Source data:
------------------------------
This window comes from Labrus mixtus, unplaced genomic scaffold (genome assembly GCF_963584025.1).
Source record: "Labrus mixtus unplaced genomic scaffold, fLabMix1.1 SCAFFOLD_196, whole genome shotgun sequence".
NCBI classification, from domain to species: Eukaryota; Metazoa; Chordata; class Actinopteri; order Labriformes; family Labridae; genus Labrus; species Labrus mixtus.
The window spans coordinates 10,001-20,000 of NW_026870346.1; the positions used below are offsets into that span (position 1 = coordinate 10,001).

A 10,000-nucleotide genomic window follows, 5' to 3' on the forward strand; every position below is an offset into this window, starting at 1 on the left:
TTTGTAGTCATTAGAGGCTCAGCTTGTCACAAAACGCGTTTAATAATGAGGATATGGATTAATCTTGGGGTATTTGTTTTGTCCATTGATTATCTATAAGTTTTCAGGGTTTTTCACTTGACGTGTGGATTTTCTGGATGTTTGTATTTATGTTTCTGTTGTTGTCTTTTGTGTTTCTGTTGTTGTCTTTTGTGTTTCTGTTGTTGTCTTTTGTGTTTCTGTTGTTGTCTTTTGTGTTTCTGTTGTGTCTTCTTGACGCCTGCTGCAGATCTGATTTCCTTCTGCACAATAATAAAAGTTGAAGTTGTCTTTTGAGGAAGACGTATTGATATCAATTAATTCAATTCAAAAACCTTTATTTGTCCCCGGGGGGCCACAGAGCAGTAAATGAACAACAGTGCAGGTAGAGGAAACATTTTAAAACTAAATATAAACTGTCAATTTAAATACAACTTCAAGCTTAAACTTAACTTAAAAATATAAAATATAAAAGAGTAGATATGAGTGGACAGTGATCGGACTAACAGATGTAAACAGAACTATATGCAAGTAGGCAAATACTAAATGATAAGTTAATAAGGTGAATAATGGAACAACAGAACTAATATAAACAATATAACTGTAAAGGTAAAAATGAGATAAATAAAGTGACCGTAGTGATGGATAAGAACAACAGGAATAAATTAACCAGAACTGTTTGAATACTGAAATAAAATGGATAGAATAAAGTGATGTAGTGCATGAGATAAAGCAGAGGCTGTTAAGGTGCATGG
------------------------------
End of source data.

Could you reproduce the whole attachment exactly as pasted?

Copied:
This window comes from Labrus mixtus, unplaced genomic scaffold (genome assembly GCF_963584025.1).
Source record: "Labrus mixtus unplaced genomic scaffold, fLabMix1.1 SCAFFOLD_196, whole genome shotgun sequence".
NCBI classification, from domain to species: Eukaryota; Metazoa; Chordata; class Actinopteri; order Labriformes; family Labridae; genus Labrus; species Labrus mixtus.
The window spans coordinates 10,001-20,000 of NW_026870346.1; the positions used below are offsets into that span (position 1 = coordinate 10,001).

A 10,000-nucleotide genomic window follows, 5' to 3' on the forward strand; every position below is an offset into this window, starting at 1 on the left:
TTTGTAGTCATTAGAGGCTCAGCTTGTCACAAAACGCGTTTAATAATGAGGATATGGATTAATCTTGGGGTATTTGTTTTGTCCATTGATTATCTATAAGTTTTCAGGGTTTTTCACTTGACGTGTGGATTTTCTGGATGTTTGTATTTATGTTTCTGTTGTTGTCTTTTGTGTTTCTGTTGTTGTCTTTTGTGTTTCTGTTGTTGTCTTTTGTGTTTCTGTTGTTGTCTTTTGTGTTTCTGTTGTGTCTTCTTGACGCCTGCTGCAGATCTGATTTCCTTCTGCACAATAATAAAAGTTGAAGTTGTCTTTTGAGGAAGACGTATTGATATCAATTAATTCAATTCAAAAACCTTTATTTGTCCCCGGGGGGCCACAGAGCAGTAAATGAACAACAGTGCAGGTAGAGGAAACATTTTAAAACTAAATATAAACTGTCAATTTAAATACAACTTCAAGCTTAAACTTAACTTAAAAATATAAAATATAAAAGAGTAGATATGAGTGGACAGTGATCGGACTAACAGATGTAAACAGAACTATATGCAAGTAGGCAAATACTAAATGATAAGTTAATAAGGTGAATAATGGAACAACAGAACTAATATAAACAATATAACTGTAAAGGTAAAAATGAGATAAATAAAGTGACCGTAGTGATGGATAAGAACAACAGGAATAAATTAACCAGAACTGTTTGAATACTGAAATAAAATGGATAGAATAAAGTGATGTAGTGCATGAGATAAAGCAGAGGCTGTTAAGGTGCATGG